Two hundred million years ago, our mammal ancestors developed a new brain feature: the neocortex. This stamp-sized piece of tissue (wrapped around a brain the size of a walnut) is the key to what humanity has become. Now, futurist Ray Kurzweil suggests, we should get ready for the next big leap in brain power, as we tap into the computing power in the cloud.
How will the robots and machines revolt? Perhaps not in the way we think, writes Joe Gelonesi, who interviews two leading philosophers with very different views about the threat of artificial intelligence.
Biological brains are unlikely to be the final stage of intelligence. Machines already have superhuman strength, speed and stamina – and one day they will have superhuman intelligence. This is of course not certain to occur – it is possible that we will develop some other dangerous technology first ...
If you think it's just a joke that robots are going to replace humans, it's not. It's going to happen. In fact, CGP Grey explains in 'Humans Need Not Apply' how it's already happening around us right now. You might not notice it but you will after you watch how we're following historical patterns towards obscurity.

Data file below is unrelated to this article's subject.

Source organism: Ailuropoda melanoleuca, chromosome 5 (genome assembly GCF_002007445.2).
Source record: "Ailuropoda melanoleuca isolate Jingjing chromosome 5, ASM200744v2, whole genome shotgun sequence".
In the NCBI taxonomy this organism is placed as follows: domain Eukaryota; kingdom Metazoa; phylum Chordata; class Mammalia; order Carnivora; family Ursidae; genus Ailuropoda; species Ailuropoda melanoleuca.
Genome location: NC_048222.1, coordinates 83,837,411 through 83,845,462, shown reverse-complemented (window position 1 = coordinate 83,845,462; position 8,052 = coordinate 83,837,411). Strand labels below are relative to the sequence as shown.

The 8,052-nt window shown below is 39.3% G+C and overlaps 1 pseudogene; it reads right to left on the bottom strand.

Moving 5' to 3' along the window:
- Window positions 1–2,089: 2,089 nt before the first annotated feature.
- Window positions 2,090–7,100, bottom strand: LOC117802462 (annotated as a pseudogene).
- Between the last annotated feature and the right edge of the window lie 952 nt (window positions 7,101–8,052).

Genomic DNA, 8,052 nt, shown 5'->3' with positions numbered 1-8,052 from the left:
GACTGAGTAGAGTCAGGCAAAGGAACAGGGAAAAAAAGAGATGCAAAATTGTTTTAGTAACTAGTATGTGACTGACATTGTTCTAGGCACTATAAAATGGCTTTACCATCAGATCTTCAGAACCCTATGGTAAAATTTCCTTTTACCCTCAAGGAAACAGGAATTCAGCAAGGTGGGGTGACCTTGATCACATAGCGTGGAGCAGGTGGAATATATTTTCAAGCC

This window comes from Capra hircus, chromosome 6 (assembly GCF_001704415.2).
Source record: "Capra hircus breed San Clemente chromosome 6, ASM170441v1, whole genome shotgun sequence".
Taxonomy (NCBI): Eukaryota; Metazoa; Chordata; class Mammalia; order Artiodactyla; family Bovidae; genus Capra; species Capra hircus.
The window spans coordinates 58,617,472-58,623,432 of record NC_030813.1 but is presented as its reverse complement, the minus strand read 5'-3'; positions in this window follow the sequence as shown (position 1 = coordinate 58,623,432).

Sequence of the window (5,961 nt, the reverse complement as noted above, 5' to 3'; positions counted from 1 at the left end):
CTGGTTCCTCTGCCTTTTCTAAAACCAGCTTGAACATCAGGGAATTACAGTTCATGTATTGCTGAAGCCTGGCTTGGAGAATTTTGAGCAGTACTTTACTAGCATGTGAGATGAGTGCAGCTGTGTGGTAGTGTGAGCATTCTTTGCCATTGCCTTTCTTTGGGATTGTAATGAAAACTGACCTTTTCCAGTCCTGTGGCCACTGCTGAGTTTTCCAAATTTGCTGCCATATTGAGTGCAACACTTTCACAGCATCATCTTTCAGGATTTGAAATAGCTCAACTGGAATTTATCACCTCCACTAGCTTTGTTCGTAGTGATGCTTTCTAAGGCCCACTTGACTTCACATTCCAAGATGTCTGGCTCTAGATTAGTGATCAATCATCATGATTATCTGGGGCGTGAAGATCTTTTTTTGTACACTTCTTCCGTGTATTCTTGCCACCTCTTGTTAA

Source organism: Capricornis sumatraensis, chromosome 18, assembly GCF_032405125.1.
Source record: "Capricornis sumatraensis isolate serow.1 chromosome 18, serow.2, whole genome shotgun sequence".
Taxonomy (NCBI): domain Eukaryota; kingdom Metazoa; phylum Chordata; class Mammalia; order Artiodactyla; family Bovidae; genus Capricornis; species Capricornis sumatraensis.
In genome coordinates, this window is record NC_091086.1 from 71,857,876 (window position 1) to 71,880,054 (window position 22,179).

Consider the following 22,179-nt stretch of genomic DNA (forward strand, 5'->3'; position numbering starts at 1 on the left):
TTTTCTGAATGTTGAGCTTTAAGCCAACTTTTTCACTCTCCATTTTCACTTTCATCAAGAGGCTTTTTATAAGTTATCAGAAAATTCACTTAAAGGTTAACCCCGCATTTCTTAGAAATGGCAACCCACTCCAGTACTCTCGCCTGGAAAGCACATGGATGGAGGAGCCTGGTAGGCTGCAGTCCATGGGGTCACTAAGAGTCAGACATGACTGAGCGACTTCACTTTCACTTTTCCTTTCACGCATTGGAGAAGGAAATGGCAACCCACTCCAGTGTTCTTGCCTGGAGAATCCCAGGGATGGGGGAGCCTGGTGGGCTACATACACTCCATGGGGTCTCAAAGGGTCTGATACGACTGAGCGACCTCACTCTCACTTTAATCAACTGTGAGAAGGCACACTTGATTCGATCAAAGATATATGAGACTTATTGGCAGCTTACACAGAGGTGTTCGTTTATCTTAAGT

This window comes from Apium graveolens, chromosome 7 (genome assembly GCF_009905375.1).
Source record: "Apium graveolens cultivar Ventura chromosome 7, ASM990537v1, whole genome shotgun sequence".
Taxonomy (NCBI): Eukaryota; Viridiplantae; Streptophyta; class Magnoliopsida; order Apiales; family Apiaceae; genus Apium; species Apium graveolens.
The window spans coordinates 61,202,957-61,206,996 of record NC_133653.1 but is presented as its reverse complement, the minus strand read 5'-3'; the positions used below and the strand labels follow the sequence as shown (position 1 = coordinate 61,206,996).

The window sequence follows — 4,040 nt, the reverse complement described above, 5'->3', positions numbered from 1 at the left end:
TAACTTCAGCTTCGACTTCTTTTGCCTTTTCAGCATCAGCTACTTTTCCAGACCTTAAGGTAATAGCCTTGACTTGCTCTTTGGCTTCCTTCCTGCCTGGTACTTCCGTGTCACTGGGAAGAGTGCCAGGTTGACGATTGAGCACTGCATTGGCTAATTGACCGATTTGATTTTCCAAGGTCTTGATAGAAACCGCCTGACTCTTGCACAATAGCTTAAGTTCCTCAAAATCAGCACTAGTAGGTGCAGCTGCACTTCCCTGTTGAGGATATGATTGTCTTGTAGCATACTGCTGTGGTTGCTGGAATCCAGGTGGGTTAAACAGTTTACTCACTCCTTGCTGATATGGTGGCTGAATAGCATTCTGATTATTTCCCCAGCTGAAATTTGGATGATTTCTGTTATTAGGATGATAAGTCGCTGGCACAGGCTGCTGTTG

Futurist and sci fi author Karl Schroeder argues that the singularity is only one among many ways of looking at the future and that we must develop other lenses and keep looking for new ideas and blind-spots.
Asked to predict the future of the internet and how technology/the Web will change over the next decade, hundreds of experts agree that trends now underway will make the internet more important even as it becomes less visible in daily life.
The AI on the horizon looks more like Amazon Web Services—cheap, reliable, industrial-grade digital smartness running behind everything, and almost invisible except when it blinks off. This is a big deal, and now it's here.
Welcome to the brave new world of bioelectronics: implants that can communicate directly with the nervous system in order to try to fight everything from cancer to the common cold.
Conceptually, bioelectronics is straightforward: Get the nervous system to tell the body to heal itself. But of course it’s not that simple. “What we’re trying to do here is completely novel,” says Pedro Irazoqui, a professor of biomedical engineering at Purdue University, where he’s investigating bioelectronic therapies for epilepsy. Jay Pasricha, a professor of medicine and neurosciences at Johns Hopkins University who studies how nerve signals affect obesity, diabetes and gastrointestinal-motility disorders, among other digestive diseases, says, “What we’re doing today is like the precursor to the Model T.”
Interview with media theorists Sarah Kember and Joanna Zylinska by Janneke Adema and Ben Craggs. The interview focuses on Kember and Zylinska's recently published co-authored monograph Life After New Media: Mediation as a Vital Process. Topics of conversat...